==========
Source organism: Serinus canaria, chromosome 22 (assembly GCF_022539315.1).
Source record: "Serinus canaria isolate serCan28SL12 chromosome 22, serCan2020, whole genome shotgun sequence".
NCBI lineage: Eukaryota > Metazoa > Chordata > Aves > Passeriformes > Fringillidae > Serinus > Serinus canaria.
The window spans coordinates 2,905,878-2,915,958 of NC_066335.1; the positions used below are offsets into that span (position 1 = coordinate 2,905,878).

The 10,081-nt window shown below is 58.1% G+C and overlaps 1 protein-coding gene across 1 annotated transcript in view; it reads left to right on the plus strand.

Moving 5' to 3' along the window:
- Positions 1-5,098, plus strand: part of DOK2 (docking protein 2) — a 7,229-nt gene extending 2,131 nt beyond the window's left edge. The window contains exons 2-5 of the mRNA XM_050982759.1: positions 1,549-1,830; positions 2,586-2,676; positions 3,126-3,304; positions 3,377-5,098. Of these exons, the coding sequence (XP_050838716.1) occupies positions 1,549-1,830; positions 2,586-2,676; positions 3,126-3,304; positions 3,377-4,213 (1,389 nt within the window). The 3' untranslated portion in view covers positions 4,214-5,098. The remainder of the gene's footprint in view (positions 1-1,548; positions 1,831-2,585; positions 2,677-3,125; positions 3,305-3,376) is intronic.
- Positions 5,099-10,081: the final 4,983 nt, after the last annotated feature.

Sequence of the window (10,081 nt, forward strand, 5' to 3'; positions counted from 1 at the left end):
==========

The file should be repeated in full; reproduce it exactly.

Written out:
Source organism: Serinus canaria, chromosome 22 (assembly GCF_022539315.1).
Source record: "Serinus canaria isolate serCan28SL12 chromosome 22, serCan2020, whole genome shotgun sequence".
NCBI lineage: Eukaryota > Metazoa > Chordata > Aves > Passeriformes > Fringillidae > Serinus > Serinus canaria.
The window spans coordinates 2,905,878-2,915,958 of NC_066335.1; the positions used below are offsets into that span (position 1 = coordinate 2,905,878).

The 10,081-nt window shown below is 58.1% G+C and overlaps 1 protein-coding gene across 1 annotated transcript in view; it reads left to right on the plus strand.

Moving 5' to 3' along the window:
- Positions 1-5,098, plus strand: part of DOK2 (docking protein 2) — a 7,229-nt gene extending 2,131 nt beyond the window's left edge. The window contains exons 2-5 of the mRNA XM_050982759.1: positions 1,549-1,830; positions 2,586-2,676; positions 3,126-3,304; positions 3,377-5,098. Of these exons, the coding sequence (XP_050838716.1) occupies positions 1,549-1,830; positions 2,586-2,676; positions 3,126-3,304; positions 3,377-4,213 (1,389 nt within the window). The 3' untranslated portion in view covers positions 4,214-5,098. The remainder of the gene's footprint in view (positions 1-1,548; positions 1,831-2,585; positions 2,677-3,125; positions 3,305-3,376) is intronic.
- Positions 5,099-10,081: the final 4,983 nt, after the last annotated feature.

Sequence of the window (10,081 nt, forward strand, 5' to 3'; positions counted from 1 at the left end):